Monday, 20 October 2014

It's my blog and I'll write what I want to (3)

So this weekend I did some father/daughter bonding. Miss T wanted to go to the theatre for her birthday (which was, like, months ago). Being her, of course, and living on the South Coast the only place to go would have to be Salford.

So, Dad being Dad said, - you drive to us (we're sorta half way) then I'll drive to Salford, we can stay over, I'll drive back then you can drive home.

Dads are brilliant, aren't they?

So that's what we did. Actually we weren't going to Salford as such, but to Salford Quays.


Salford Quays is (for our overseas readership) is a piece of urban regeneration where the port and docks of the old Manchester Ship Canal have been replaced by shops n'stuff. It looks bright & shiny, doesn't it?


The big employers here are TV companies, as this is also the area known as MediaCity. Both the BBC and ITV have studios here (look! The Blue Peter logo & Giant Badges). Coronation Street has a brand new set here somewhere. Probably in the building with "CORONATION STREET" written on the side in big letters.

As the show wasn't on until the evening Miss T went shopping. In her spare time she does a bit of singing in a band with work colleagues. They have a gig next week and she wanted something to wear.

So I went to IWM North.


Yep, pretty much within 24 hours I visited both IWM South & IWM North. And, in a reversal of my visit to IWM South earlier in the year the main exhibit was closed but the Great War exhibit was open.

Yes, the main exhibition area was closed all afternoon for a pre-booked event. On a Saturday.

Well, I wanted to see the WW1 stuff mostly anyway.


The IWM South gallery is about how the war started and its overall conduct. The IWM North exhibition is more about its affect on the lives of ordinary people. Well, when I say "ordinary people" I mean people, as it covers some extra-ordinary people as well.

It's very good. Well laid out and presented and very informative. Alas you are not allowed to take photographs (why?) except in the dressing up area, so a few words to describe it will have to suffice.

The story is told by linking together exhibits and displays with excerpts from letters and contemporary writings, - for example letters between a woman and her sister in the USA. There's a good use of historic film footage, including girls working in munition factories through to extended excerpts from the film shot about the opening of the Somme battle.  It's well worth a visit if you are local, and makes an excellent pairing with the London exhibit if you are lucky enough to be able to see both of them.


 Oh, yes, and they have a T-55 in the car park, a companion piece to the T-34 inside, which was not open to visitors on the day I went. Did I mention that?

After that I met up with Miss T again and Master T and his girl friend joined us for an early dinner before the show, which was in the Lowry Centre:


Quite a striking building, I'm sure you'll agree. It has two theatres and gallery and exhibition spaces. Our show was in the little theatre at the back, called "The Quays".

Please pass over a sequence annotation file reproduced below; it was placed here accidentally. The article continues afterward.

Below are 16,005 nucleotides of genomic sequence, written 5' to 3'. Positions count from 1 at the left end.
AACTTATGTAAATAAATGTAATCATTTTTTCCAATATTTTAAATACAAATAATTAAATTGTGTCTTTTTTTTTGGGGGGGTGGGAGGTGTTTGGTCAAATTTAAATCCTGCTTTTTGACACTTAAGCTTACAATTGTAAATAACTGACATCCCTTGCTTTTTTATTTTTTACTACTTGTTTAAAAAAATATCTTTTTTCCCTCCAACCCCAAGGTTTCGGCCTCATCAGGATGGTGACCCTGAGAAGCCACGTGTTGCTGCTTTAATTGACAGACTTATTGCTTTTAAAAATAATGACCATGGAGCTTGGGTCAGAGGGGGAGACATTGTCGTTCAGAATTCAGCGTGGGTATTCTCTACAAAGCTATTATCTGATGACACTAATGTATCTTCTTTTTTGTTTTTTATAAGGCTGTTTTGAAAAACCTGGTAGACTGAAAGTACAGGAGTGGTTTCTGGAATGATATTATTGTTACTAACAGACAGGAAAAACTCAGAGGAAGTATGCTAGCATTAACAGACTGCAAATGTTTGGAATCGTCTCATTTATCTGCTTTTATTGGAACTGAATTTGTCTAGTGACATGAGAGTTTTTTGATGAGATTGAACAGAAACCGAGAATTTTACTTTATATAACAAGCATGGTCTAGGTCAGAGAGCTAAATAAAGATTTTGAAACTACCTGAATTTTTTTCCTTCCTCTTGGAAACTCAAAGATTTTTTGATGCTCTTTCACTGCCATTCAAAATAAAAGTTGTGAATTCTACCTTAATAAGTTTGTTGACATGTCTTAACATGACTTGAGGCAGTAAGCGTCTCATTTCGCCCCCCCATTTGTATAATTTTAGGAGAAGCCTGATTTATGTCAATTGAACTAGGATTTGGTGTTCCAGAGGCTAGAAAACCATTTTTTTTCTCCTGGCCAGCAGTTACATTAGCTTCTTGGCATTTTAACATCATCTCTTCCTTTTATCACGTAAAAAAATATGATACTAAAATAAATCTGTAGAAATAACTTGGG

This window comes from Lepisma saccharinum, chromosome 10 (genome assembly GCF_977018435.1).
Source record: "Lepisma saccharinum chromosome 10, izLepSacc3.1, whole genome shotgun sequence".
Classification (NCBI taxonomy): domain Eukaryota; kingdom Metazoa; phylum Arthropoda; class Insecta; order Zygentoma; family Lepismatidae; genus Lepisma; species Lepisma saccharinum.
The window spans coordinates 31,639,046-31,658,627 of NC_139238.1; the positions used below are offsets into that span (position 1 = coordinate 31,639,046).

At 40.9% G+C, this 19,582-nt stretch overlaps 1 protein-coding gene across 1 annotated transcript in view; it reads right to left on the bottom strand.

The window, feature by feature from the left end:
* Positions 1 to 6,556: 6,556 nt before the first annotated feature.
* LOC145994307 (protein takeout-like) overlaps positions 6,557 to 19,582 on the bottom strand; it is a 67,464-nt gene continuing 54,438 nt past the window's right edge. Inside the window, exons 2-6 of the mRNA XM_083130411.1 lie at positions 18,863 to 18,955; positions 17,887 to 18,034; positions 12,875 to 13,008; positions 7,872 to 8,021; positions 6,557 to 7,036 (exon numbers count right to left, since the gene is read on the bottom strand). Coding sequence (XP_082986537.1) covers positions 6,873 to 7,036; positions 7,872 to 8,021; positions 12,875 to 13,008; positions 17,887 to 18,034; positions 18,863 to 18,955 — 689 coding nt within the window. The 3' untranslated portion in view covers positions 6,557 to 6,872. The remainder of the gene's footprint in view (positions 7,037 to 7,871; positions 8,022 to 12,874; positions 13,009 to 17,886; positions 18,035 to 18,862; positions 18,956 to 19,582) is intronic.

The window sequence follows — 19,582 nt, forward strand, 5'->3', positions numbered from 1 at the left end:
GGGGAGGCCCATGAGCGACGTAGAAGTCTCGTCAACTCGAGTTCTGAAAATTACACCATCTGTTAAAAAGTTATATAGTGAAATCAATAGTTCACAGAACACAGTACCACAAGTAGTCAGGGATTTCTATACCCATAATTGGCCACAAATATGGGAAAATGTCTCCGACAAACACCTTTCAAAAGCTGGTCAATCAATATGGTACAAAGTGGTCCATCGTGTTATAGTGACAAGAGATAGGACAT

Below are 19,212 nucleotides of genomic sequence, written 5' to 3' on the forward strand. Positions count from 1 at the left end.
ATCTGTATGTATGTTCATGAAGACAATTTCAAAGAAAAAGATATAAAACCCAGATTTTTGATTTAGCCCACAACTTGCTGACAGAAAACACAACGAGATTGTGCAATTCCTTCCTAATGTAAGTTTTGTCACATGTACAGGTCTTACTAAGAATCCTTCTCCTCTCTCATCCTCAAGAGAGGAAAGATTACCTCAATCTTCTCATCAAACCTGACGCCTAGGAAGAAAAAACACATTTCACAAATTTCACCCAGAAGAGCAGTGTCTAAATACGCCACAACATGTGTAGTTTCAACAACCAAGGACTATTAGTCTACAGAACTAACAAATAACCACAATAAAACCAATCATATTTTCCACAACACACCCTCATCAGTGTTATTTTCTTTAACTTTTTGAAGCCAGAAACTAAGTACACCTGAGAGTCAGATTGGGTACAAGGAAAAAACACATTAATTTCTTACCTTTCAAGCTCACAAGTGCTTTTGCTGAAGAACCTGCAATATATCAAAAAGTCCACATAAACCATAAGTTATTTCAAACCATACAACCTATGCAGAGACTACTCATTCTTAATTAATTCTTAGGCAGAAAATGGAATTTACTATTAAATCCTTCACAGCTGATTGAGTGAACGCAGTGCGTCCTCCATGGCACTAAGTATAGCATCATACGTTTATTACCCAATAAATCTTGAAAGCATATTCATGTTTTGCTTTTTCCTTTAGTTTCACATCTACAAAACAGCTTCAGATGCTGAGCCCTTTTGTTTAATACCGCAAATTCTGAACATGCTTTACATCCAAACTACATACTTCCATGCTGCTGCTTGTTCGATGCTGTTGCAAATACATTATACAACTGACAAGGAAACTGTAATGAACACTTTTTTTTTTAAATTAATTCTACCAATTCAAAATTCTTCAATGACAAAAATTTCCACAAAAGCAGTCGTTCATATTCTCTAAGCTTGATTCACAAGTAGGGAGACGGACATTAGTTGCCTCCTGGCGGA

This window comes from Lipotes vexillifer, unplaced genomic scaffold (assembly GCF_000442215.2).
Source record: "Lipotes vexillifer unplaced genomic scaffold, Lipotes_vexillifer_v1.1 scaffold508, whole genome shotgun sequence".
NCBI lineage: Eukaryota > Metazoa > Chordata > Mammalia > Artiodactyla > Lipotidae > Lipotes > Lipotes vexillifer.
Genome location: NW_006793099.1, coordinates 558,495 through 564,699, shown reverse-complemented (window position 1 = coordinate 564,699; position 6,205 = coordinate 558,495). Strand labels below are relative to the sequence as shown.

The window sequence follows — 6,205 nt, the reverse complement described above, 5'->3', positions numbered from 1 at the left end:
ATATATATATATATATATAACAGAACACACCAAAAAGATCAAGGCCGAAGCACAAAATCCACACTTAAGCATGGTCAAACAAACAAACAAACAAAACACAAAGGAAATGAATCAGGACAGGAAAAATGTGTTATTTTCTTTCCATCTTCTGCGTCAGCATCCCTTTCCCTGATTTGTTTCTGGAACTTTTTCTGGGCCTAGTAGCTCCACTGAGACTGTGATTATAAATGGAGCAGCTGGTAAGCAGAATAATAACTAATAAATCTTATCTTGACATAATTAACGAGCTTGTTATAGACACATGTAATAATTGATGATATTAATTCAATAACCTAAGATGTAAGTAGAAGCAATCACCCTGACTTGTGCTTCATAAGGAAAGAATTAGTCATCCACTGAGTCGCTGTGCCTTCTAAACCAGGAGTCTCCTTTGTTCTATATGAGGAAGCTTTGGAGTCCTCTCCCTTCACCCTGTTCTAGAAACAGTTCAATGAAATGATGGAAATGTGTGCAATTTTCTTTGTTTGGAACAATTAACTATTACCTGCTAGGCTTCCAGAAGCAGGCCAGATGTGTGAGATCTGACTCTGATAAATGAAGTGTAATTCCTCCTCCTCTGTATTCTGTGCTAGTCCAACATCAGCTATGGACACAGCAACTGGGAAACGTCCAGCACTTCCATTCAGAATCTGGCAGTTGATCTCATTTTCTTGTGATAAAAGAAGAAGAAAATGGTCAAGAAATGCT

What we went to see was "Welcome to Night Vale" live. For those of you not familiar with this particular podcast all I can say is it is completely undescribable. A bit like the X-Files meets The Archers. It has been going for a couple of years and releases two episodes a month. It has a big cult following. The cast have been doing live shows in the US for a year or so, but this is their first European Tour.

The show isn't much to look at, but that doesn't bother the fans (although the Irish Times Reviewer simply didn't get it when the show was done in Dublin). It's a radio show, in essence, done live.


The set really isn't very much, is it?


This is the marvellous Meg, who does the podcast credits. On this occasion she MC'd and introduced things. And asked us not to bother people when we took pictures (including a barbed injunction against i-Pad users who hold the things up and block everyone's view. Right on, girl). She also plays Deb, a sentient haze, who reads product adverts during the show.


This is the star, Cecil Baldwin, who plays Cecil Palmer the host of Night Vale Community Radio. He has superb delivery and great stage presence, even when holding a script. Like me, you get a lot of glare off his head when taking a picture.


This is the full cast. Left to Right, - Meg, Cecil, Desiree (who voiced ex-Mayor Pamela Winchell),  Michelle Nguyen who runs Dark Owl Records, Joseph Fink (one of the writers) and Mary Epworth, who was The Weather. Gee, that's an odd mix of real and pretend names.

They ask you not to give away the story, which is fair, so no clues. although the show is called "The Librarian", so if you know anything about the WTNV world that'll give you some clues anyway. (Librarians are large, reptilian creatures as likely to bite your head off as recommend you a good read).

All in all a thoroughly enjoyable evening. If you don't follow WTNV and you do like sci-fi or sci-fantasy or find conspiracy theories amusing or enjoyed Twin Peaks then seek it out. It's free to down load.

Plus tickets are still available for one of the London dates.

2 comments:

  1. That's one for the Boss then, she loves Twin Peaks!

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    1. It did seem to be popular with young ladies, who were in the majority in the audience. Don't understand why. With all the ritual disembowelling it seemed to me to be more of a guy thing.

      Good listening on long car journeys.

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